Most institutions invest little in student philanthropy. During the most recent fiscal year, nearly half the institutions surveyed allocated $2,500 or less to student philanthropy (Fig. 3). Only 30 percent dedicate more than $5,000 annually. Funding primarily originates, respondents report, from one of two sources: the development or alumni relations office, at 74 percent and 38 percent, respectively (Fig. 4).

ROI of student philanthropy

Securing funding can be difficult, but the survey data indicate that increased outlay on student philanthropy has a positive relationship with amounts raised and giving participation rates.

Average expenditure for student philanthropy was correlated with positive fundraising outcomes—the more an institution spends on student philanthropy per enrollee, the more effective the fundraising performance. Institutions that spent more than an average of 50 cents per enrolled student raised on average 250 percent more per person than institutions that spent less.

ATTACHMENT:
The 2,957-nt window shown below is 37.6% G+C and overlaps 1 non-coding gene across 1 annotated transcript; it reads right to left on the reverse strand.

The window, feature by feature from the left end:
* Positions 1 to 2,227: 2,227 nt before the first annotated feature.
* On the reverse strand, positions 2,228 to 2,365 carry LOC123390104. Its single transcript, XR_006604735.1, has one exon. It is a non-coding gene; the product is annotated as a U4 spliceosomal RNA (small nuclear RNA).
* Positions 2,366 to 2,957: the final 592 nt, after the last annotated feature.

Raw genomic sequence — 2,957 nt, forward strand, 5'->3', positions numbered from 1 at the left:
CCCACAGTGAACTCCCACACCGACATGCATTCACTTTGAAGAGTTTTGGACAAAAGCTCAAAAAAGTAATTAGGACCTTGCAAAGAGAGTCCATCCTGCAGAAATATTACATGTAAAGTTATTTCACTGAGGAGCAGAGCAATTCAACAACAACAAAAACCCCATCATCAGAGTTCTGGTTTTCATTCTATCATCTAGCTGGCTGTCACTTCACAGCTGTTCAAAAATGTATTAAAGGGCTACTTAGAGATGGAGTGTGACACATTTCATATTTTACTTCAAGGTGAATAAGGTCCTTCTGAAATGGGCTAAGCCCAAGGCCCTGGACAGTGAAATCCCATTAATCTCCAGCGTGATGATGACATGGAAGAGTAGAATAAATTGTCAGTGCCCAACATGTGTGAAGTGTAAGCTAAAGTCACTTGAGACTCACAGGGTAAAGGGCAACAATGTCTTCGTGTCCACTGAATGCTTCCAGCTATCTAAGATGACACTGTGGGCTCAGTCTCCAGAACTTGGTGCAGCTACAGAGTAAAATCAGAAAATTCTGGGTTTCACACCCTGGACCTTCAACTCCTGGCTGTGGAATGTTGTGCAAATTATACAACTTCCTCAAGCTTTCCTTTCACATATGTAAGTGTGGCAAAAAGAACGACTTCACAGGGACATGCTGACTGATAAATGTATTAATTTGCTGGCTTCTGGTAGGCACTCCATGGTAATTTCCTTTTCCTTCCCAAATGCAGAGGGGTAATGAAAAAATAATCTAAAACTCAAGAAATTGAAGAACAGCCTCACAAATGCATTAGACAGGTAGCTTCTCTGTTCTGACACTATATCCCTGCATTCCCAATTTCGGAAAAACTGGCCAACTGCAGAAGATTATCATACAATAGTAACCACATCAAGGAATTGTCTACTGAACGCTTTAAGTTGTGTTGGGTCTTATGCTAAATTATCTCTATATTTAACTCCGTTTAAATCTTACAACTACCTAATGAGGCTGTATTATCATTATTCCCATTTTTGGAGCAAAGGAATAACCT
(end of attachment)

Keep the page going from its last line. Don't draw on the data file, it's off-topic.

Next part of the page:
Additionally, a larger budget allocation to student philanthropy was significantly associated with higher student and alumni donor participation rates. Institutions that spent less than 50 cents per enrollee received gifts from just 2.8 percent of the student body in the past year, but institutions that spent more saw much higher participation rates: 10.9 percent of students gave. The pattern was similar for alumni donors: The difference in participation rates between high and low spenders was nearly 5 percentage points. In other words, institutions that invest more in student philanthropy on a per-student basis have higher rates of student and alumni donors compared to institutions that spend less per student.